Posts Tagged ‘immigration’

On Aug. 8, Centro Presente, an immigrant organization in Boston put out the following press release:

Communities of faith and community organizations publicly denounce operations recently conducted by Immigration and Customs Enforcement (ICE)

Somerville, MA – In recent days the Immigration and Customs Enforcement agency (ICE) has conducted operations in various cities in the greater Boston area. This situation has caused anguish and uncertainty in immigrant families. “We strongly reject the presence of ICE in our communities. We denounce their tactics which we find to be militaristic, intimidating and discriminatory. We believe in and reaffirm the concept of democracy, and for this reason we make use of our legitimate right to speak up and demand respect for the human dignity of the immigrant community. A profound change in the immigration policy of the United States is urgently needed; a legal overhaul that reflects the true principles of liberty and democracy under which this country was founded,” declared Maria Elena Letona, Executive Director of Centro Presente and member of the Executive Committee of The National Alliance of Latin American and Caribbean Communities (NALACC)…

In recent months, thousands of immigrants have been deported following ICE factory raids occurring with greater frequency across the United States. The largest raid in Massachusetts occurred in March 2007 in New Bedford when an army of 300 federal immigration agents raided a leather factory and arrested 350 Guatemalan and Salvadoran workers. Federal agents stormed the building and helicopters circled above the factory alerting the agents of escape routes when terrified workers tried to flee. (more…)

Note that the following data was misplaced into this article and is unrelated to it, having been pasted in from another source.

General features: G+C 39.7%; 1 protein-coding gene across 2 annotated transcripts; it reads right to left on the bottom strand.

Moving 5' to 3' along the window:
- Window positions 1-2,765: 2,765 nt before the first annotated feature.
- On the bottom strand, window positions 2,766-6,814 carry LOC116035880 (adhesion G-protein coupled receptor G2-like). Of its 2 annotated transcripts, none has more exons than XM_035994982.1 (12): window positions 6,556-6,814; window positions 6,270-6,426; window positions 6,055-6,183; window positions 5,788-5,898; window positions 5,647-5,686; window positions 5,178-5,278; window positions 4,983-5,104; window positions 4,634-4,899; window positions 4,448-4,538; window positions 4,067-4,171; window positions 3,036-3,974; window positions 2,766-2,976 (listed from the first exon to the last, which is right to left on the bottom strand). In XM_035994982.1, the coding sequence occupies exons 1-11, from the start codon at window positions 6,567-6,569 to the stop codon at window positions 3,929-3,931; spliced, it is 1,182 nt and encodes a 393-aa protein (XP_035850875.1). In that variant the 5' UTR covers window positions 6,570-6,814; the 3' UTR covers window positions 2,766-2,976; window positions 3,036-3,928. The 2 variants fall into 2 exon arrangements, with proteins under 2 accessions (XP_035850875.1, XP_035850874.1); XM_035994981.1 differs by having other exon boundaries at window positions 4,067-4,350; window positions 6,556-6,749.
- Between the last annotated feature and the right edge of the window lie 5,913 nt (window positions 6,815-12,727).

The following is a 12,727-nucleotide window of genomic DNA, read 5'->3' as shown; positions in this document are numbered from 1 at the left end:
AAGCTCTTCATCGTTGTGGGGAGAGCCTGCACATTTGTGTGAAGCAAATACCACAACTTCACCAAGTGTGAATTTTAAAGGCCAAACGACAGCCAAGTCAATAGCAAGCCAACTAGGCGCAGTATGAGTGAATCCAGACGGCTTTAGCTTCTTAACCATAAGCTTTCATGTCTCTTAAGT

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“There used to be one bus a day leaving this area (Esquintla, Chiapas) heading north. Now, four buses a day go to the border…. And each is packed with our young boys. Today, with the conditions the way they are, youth have become our biggest export.” -Miguel Angel Barrios Bravo, president of a coffee co-operative affiliated with FIECH, the Indigenous Ecological Federation of Chiapas, one of Equal Exchange’s trading partners.

“You can build the Berlin Wall. You can build the China Wall. The U.S. can build a wall any size it wants. But they will never be able to stem the migration north as long as farmers are hungry and have no way to support their families.” -Gabriela Soriano, CIEPAC, the Center for Economic & Political Research for Community Action.

In January, I took a group of Equal Exchange staff to visit our trading partners in Chiapas. We also met with local organizations in San Cristobal to learn about the current political and economic realities of the region. Our first meeting was with CIEPAC, a very active organization devoted to research, analysis, education and action. We have been very impressed with CIEPAC’s work and last year Equal Exchange was able to facilitate a portion of our profits to support their educational programs. Unfortunately, others find their work with indigenous farmers threatening; CIEPAC’s offices have been raided on numerous occasions and individual staff members have received multiple death threats. 


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